I find religion to be a terribly infantile affliction. I have not believed in God since I was able to think for myself (around 7 or 8 probably). After 7 months sober, I am flabbergasted and disappointed at all of the God talk in meetings and on boards like this. I am trying to continue to find rational thinkers and science-based information to help guide me through my recovery. Seems to be severely lacking.

Some say, "Don't bother them, after all, to each his own". I say that's bollux. A belief in God quite frankly insults the intelligence of all humanity, and I see this terrible crutch being used as an excuse and a solution day after day. It's quite frankly embarrassing to hear people talk this way, and I'm sad to see it so prevalent in a community that could benefit so much by turning to logic instead of fantasy.

I hate having to always sit on my hands when someone says "Just trust God" at meetings or here on SR. It's terrible, terrible advice. They might as well say "Just trust in the Frog-Unicorn, it will guide you". It's akin to saying to just do nothing and hope for the best.

Since I find this advice so harmful, I want to at least reach out from time to time with a link or passage from an atheist perspective that might help someone. Unfortunately it never works, I'm brow-beaten for it and told to come here and post my kooky thoughts instead.

How can I take any advice from my community seriously when it's all so polluted with ancient superstitions? Aaargh. Frustrated.
hi mate,
i agree, partly, im an atheist at heart but dont think "religion" can be pigeon-holed. Behind the stories and theories i do think there are some parts that are useful. Ive taken some positive points from the Bible, but had to sift through what i think is a lot of BS.
Nurturing positivity and love, i think , is the basis of all religion, its peoples interpretation thats the problem. I grew up in a strict mormon household but threw it all away when i saw how false some of its followers were.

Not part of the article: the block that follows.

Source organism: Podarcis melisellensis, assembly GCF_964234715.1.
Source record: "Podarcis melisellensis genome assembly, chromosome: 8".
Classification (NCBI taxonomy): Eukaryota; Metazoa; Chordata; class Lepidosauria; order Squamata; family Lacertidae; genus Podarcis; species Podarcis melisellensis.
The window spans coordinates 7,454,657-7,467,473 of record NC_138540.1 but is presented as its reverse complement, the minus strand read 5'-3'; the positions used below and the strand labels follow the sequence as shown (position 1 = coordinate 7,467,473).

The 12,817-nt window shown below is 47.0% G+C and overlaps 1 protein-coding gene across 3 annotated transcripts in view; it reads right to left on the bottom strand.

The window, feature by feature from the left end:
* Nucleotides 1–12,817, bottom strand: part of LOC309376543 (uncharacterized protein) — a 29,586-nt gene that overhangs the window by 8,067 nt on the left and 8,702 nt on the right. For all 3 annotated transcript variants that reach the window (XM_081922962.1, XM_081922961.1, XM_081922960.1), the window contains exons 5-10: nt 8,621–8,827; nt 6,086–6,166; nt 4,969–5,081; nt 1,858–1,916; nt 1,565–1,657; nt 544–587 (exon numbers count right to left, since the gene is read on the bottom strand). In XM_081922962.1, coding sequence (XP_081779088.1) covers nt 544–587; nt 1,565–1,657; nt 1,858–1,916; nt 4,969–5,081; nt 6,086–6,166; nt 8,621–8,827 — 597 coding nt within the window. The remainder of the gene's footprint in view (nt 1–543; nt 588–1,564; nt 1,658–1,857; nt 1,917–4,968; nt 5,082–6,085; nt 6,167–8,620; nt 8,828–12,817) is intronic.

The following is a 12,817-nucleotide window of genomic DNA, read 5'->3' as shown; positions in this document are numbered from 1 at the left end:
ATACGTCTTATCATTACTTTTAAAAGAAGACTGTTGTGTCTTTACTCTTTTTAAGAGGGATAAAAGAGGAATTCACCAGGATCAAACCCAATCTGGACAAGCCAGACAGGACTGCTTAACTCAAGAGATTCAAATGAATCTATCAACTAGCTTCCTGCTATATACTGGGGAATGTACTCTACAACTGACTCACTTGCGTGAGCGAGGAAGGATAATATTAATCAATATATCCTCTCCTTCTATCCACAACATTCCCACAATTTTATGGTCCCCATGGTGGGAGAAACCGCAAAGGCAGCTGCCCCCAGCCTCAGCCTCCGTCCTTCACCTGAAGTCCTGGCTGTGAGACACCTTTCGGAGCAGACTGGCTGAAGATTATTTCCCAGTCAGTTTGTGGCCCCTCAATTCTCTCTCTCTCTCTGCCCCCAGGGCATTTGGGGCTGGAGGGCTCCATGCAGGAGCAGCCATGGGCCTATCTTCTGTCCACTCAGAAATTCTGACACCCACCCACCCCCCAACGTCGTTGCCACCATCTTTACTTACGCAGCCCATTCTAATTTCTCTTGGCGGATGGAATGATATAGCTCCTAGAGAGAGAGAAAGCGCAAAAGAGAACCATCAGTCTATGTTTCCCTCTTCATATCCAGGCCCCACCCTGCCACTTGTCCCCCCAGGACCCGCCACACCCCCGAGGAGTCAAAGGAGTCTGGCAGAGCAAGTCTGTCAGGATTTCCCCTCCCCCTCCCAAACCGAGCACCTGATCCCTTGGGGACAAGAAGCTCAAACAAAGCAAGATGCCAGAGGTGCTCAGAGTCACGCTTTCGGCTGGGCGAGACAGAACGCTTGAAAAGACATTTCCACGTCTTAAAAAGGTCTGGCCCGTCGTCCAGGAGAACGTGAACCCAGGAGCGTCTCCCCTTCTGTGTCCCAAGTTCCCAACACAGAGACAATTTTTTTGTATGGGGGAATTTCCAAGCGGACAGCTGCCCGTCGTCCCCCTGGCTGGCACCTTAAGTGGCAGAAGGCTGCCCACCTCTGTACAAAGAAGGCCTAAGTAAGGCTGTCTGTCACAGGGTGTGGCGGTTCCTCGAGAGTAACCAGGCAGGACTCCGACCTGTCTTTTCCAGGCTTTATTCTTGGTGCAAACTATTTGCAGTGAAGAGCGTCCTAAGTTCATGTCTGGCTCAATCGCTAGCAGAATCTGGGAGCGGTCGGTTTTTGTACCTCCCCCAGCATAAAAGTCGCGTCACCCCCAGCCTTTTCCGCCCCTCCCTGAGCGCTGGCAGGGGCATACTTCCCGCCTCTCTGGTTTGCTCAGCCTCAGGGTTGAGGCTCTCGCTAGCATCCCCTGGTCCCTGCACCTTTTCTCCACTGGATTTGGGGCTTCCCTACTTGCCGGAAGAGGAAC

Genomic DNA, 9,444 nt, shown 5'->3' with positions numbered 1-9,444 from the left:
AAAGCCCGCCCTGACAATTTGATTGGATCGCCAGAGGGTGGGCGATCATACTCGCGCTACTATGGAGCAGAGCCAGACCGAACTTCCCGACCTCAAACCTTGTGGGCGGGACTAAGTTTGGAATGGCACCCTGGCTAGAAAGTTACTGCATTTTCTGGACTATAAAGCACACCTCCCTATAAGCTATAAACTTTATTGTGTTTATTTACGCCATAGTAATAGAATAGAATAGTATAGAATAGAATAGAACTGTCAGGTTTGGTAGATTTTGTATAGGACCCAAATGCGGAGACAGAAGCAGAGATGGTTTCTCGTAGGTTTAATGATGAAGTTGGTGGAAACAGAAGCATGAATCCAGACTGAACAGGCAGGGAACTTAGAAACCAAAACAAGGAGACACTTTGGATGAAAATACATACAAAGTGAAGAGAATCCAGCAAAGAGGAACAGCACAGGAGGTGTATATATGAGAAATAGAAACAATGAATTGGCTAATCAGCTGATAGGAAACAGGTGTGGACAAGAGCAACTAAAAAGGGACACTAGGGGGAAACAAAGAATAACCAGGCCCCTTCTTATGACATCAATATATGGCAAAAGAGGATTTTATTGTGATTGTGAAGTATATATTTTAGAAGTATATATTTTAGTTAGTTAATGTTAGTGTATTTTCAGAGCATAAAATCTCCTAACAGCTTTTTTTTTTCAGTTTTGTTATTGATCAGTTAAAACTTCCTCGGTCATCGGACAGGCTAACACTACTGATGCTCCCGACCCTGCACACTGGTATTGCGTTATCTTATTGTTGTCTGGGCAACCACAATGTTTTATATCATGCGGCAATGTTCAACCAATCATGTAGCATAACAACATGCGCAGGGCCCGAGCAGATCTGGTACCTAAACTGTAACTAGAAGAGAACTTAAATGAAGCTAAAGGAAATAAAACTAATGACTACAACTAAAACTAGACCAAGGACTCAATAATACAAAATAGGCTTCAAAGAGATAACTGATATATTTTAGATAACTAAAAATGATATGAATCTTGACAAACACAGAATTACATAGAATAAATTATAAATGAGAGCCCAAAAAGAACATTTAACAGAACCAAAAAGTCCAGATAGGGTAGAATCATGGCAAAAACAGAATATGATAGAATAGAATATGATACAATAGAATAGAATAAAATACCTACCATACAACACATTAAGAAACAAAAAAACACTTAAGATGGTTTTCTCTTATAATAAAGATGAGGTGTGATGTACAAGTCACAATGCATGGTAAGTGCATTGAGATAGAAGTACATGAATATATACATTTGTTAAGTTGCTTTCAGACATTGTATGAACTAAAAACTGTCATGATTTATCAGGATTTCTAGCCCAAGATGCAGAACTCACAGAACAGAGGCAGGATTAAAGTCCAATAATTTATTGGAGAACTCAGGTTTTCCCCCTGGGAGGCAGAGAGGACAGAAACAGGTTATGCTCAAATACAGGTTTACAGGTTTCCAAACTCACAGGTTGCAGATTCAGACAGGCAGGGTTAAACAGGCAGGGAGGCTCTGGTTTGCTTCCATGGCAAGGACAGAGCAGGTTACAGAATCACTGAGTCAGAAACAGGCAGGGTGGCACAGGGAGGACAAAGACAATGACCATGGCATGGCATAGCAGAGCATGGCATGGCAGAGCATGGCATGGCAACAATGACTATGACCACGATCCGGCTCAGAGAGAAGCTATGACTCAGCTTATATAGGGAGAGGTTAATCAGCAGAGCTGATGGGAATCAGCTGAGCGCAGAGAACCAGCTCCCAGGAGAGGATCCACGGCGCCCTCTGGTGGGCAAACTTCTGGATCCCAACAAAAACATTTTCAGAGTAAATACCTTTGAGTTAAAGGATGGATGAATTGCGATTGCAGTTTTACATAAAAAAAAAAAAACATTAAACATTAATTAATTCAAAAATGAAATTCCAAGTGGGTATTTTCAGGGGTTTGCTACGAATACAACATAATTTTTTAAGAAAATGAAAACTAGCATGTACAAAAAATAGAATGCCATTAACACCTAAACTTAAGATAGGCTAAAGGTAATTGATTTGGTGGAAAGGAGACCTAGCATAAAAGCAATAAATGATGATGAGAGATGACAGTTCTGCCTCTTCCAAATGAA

I went through a stage of being VERY anti-religion but overtime ive come to think that the more you push something away, the more focused you become on it so learning to live with the religious is a more healthier and positive way to be.
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Old 02-21-2013, 05:04 PM
  # 44 (permalink)  
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Originally Posted by tehmazzyland View Post
I'm more of a flying spaghetti monster person. Because frog unicorns are clearly just silly.
I'm a frog unicorn person, and I get in trouble at SR when I assume everyone knows what frog unicorns have to do with everything. So I'll mention frogs to someone with an ice cream problem, and they'll get all offended because what have unicorns got to do with spaghetti?

Last night, I looked over the AVRT quick lesson. The intolerance expressed reminded me of early AA history (the sixty-one rules), but at least I better understand those who use the RR program to stay sober.
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Old 02-21-2013, 05:07 PM
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Originally Posted by coldfusion
The intolerance expressed reminded me of early AA history (the sixty-one rules), but at least I better understand those who use the RR program to stay sober.